Most of these cases are asymptomatic. Large cysts cause symptoms such as surrounding organ pressure, cause lower urinary tract symptom (LUTS), prostatitis, pelvic pain, ejaculation disorder and epididymitis [5][6][9][10]. These patients are frequently misdiagnosed and thus treated with long-term antibiotic and NSAID’s. Chronic non-recovering pelvic pain and LUTS symptoms were present in our patient. Most seminal vesicle cyst cases are diagnosed in adults in the third decades of life [7][9][10][11][12]. Although the cause is not certain it may be caused by spermatozoa accumulation with inadequate drainage in vas deferens due to the increase in sexual activities or accumulation of urine produced in kidney inside the cyst regardless of its small amount. An ectopic ureter entering the seminal vesicle is a rare entity most commonly found on the left side which results in cystic dilatation of the seminal vesicle [13]. On the contrary, it was on the right side in our case.

In such patients, physical examination, ultrasound, TRUSG, abdominal CT scan and/or MRI scan are routinely suggested [14][15][16]. We preferred MRI scan as it is the best non-invasive method in demonstrating the seminal vesicle cyst and the surrounding structures [17].

There were no mesenteric cysts in MRI and a right seminal vesicle related loculated structure, was observed. But it was impossible to make an evaluation in dysplastic kidney on MRI scan. Then cystoscopy was done of the patient. Cystoscopy must be done in these patients for diagnosis. Thus, the presence of ureter orifice, cyst pressure on bladder, presence of hemitrigone atrophy may affect the treatment modality [18].

Then we did TRUSG for the patient. Transrectal ultrasound is important for both the diagnosis and treatment. It can be done easily by minimally invasive procedures. Using TRUSG we evaluated the cyst content in our case and giving contrast material at the same time, we evaluated the relation between the cyst content with any structure in abdomen or bladder. Also, evaluating the presence of sperm, abscess, microbial and cytological evaluation in the cyst is required for diagnosis and treatment.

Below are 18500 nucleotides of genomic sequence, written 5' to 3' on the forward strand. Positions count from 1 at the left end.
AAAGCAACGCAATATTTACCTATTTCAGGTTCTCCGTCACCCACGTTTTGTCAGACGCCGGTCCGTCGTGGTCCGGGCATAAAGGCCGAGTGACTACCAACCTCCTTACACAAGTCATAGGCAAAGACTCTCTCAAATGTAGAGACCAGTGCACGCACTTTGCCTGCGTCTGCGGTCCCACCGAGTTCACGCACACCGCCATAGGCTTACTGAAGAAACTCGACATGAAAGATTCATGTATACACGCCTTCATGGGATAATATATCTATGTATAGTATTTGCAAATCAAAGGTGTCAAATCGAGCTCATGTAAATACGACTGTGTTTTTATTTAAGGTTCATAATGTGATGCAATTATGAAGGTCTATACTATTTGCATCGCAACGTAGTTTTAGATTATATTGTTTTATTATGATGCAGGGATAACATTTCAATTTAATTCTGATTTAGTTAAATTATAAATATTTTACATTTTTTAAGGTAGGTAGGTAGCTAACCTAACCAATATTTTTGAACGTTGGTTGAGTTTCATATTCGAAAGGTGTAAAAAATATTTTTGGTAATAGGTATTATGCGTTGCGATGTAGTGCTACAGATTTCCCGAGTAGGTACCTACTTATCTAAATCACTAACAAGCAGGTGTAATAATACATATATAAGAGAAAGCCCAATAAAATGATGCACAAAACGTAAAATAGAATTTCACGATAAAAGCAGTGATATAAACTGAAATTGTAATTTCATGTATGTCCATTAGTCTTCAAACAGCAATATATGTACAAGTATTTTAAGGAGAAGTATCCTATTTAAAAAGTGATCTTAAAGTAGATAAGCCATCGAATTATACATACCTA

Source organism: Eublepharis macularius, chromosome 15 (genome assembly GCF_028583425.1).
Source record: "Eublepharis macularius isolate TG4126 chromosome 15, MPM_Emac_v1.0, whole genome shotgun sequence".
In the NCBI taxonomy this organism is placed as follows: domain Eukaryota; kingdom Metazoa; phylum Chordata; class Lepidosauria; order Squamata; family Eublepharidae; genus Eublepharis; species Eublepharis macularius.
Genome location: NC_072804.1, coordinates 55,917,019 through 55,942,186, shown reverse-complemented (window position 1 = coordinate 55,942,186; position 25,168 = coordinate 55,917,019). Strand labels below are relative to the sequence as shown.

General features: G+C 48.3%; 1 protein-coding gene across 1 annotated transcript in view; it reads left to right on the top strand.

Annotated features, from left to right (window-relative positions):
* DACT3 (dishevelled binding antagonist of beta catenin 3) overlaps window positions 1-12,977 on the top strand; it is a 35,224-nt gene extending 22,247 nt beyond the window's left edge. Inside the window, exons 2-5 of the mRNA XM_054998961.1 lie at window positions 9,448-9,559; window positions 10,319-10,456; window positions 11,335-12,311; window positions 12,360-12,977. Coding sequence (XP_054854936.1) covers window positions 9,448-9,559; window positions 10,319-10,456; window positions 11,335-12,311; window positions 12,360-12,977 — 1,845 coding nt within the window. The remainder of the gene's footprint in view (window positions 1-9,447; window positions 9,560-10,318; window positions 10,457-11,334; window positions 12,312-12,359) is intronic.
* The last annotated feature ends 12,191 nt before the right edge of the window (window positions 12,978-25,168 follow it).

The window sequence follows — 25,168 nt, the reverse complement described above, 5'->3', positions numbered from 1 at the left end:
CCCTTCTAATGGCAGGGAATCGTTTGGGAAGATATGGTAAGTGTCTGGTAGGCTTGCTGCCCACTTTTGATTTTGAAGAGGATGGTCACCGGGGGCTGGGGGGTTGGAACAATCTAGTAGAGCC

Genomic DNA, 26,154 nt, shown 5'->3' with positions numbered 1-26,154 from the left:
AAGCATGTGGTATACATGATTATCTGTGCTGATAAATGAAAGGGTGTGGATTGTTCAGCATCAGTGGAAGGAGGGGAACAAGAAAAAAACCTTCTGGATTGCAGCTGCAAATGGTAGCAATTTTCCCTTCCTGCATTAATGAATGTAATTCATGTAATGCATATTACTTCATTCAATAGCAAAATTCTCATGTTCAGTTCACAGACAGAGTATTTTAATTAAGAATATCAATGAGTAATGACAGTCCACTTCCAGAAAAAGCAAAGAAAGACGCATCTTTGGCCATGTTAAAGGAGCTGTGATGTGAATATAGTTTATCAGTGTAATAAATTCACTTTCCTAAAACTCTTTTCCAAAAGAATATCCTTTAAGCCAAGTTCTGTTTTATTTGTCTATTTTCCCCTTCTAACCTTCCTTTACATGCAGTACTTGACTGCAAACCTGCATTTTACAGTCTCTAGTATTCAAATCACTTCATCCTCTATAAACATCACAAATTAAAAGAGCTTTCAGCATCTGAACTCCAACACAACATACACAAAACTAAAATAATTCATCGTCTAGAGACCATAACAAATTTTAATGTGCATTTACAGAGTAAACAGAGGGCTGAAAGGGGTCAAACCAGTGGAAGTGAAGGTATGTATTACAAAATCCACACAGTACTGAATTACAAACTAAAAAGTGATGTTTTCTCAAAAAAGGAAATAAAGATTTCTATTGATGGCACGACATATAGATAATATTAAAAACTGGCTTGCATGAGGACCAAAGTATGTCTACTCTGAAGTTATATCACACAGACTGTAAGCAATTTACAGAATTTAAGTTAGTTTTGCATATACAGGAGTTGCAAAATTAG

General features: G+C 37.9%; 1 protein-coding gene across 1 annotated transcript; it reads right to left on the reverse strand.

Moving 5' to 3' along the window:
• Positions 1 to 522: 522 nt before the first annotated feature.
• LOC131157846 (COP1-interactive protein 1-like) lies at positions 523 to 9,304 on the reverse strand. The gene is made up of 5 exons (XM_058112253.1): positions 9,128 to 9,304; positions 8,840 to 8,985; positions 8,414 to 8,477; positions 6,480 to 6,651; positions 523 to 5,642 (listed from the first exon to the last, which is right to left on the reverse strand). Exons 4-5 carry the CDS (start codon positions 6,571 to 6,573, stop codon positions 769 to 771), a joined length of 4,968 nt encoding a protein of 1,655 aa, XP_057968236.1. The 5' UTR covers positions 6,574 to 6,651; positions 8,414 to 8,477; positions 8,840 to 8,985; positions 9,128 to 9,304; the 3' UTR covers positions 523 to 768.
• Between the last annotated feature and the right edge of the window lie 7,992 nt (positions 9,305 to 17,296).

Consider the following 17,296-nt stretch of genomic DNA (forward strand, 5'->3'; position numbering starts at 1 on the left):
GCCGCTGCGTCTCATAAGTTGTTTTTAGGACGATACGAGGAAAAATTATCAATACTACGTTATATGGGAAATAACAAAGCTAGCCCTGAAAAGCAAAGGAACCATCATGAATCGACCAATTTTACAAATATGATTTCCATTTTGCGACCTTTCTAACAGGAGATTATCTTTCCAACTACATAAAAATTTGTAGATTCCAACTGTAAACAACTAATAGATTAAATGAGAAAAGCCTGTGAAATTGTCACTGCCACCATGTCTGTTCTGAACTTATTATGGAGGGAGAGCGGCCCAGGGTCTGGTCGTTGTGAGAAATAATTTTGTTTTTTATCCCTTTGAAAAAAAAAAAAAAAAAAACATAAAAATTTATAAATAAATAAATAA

The cyst content can be aspirated completely using TRUSG. However, TRUSG-evoked cysts are usually at increased risk of recurrence and infection. Therefore, it is not a long-term effective treatment method [5][9][10][19]. In our case, we decided that aspirating the large cyst in the patient with TRUSG would increase the risk of infection and recurrence and treatment would be inadequate. We decided that surgical treatment was more appropriate.

In literature, surgical interventions include open exploration with vesiculectomy, transrectal or transperineal aspiration of the cyst or transurethral unroofing of the cyst, laparoscopic approach and robotic approach [5][7][9][10][19][20]. Treatment should only be considered on the basis of the presence of symptoms. Open surgery was the final choice since the case was asymptomatic, giant cysts were present and etiological cause could not be completely explained through examination. Operation cystectomy and partial seminal vesiculectomy were made. During the operation, cyst related ureter and rudimentary kidney were observed and excision was made. There were no postoperative complications and the patient was discharged on the fifth day.